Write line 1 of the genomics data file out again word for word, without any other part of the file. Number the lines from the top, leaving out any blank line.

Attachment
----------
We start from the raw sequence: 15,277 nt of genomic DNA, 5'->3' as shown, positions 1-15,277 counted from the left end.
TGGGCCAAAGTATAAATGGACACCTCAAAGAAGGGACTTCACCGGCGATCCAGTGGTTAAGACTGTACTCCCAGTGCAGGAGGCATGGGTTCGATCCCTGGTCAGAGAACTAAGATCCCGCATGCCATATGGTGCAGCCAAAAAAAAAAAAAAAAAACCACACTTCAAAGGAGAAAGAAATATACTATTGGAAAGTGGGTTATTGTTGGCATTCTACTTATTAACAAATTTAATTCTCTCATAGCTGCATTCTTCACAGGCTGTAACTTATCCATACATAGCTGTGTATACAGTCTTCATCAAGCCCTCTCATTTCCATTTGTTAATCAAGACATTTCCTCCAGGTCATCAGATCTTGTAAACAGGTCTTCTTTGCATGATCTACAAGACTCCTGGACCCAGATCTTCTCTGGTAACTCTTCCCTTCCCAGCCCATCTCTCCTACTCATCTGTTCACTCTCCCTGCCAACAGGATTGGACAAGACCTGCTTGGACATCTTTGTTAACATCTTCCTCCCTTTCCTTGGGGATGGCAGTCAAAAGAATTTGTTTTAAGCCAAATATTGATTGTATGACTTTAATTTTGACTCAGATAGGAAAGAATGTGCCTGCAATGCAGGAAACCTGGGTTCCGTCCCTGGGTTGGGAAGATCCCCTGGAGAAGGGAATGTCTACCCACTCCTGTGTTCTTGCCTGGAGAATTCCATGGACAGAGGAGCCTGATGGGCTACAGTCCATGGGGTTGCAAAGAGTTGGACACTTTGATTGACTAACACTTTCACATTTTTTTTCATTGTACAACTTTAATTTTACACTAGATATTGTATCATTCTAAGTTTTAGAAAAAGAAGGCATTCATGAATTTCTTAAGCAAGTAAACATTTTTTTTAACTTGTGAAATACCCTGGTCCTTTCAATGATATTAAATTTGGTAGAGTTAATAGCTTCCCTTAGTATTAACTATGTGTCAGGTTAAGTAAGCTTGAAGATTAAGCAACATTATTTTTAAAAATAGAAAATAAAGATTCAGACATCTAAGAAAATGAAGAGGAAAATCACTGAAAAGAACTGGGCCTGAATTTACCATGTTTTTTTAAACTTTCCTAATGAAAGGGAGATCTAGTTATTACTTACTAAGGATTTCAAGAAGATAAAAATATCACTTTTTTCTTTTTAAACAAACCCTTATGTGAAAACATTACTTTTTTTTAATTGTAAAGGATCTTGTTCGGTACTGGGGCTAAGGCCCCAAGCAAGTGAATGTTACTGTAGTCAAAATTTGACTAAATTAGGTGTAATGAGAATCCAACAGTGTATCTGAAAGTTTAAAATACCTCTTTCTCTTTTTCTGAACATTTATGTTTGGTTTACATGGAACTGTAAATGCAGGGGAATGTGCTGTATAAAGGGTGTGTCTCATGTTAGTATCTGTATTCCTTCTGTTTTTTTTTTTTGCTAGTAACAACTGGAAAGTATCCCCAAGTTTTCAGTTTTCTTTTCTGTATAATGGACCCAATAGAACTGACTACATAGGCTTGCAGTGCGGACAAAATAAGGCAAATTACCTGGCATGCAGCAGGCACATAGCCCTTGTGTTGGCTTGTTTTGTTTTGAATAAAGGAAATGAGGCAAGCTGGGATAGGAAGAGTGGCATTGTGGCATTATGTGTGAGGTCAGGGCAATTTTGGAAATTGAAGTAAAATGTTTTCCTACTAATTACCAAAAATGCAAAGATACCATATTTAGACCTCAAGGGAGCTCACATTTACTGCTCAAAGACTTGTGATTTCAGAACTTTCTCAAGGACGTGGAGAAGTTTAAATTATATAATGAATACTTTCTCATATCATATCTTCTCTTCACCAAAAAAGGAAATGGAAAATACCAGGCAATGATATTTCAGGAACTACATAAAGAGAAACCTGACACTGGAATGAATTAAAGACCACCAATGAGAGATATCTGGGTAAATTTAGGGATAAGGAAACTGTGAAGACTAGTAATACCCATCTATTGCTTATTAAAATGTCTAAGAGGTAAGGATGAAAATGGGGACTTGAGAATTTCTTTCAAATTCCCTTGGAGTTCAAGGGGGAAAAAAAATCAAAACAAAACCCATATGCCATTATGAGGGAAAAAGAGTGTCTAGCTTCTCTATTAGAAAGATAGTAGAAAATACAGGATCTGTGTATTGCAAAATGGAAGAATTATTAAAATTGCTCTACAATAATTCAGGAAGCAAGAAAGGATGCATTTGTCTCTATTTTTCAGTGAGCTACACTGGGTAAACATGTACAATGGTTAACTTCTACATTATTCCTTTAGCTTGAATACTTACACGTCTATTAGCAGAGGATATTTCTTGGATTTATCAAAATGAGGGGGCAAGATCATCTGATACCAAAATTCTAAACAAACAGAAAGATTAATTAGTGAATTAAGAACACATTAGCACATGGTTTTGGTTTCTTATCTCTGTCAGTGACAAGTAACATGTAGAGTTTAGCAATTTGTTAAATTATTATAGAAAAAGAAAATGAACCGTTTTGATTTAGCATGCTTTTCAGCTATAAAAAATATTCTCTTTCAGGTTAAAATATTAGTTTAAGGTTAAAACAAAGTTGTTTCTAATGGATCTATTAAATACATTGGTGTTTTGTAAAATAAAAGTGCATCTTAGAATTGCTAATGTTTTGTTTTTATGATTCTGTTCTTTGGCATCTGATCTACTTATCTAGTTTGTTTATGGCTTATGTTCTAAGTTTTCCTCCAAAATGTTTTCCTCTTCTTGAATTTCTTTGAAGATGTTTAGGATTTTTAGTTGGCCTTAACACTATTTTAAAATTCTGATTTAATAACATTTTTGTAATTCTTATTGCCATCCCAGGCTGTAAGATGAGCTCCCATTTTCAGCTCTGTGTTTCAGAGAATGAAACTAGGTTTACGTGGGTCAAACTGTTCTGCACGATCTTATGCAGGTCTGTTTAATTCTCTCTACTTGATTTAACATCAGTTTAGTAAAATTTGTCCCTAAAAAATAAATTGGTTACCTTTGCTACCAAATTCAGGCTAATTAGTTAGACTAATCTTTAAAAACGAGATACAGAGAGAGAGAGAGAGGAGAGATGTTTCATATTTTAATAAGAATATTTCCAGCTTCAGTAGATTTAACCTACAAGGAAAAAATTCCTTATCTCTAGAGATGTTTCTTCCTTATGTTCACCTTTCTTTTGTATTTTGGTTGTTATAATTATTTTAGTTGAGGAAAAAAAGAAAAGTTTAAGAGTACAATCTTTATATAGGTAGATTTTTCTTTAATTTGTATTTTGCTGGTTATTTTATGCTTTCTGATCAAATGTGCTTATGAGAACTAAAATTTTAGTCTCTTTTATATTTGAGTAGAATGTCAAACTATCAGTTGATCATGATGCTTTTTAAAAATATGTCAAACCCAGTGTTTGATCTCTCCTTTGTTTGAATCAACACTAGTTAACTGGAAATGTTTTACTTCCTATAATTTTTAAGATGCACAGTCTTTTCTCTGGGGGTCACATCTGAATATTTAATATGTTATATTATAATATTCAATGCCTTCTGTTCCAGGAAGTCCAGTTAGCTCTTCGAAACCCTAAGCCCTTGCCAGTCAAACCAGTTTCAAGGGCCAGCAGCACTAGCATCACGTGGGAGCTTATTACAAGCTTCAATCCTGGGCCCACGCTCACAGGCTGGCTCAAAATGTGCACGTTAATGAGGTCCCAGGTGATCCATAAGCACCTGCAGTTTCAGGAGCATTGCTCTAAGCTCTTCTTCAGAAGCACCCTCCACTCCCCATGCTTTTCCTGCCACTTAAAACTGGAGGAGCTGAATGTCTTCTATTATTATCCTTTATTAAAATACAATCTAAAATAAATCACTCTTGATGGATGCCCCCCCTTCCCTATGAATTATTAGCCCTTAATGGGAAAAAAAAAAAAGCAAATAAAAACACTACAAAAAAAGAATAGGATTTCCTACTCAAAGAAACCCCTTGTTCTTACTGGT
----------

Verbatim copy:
We start from the raw sequence: 15,277 nt of genomic DNA, 5'->3' as shown, positions 1-15,277 counted from the left end.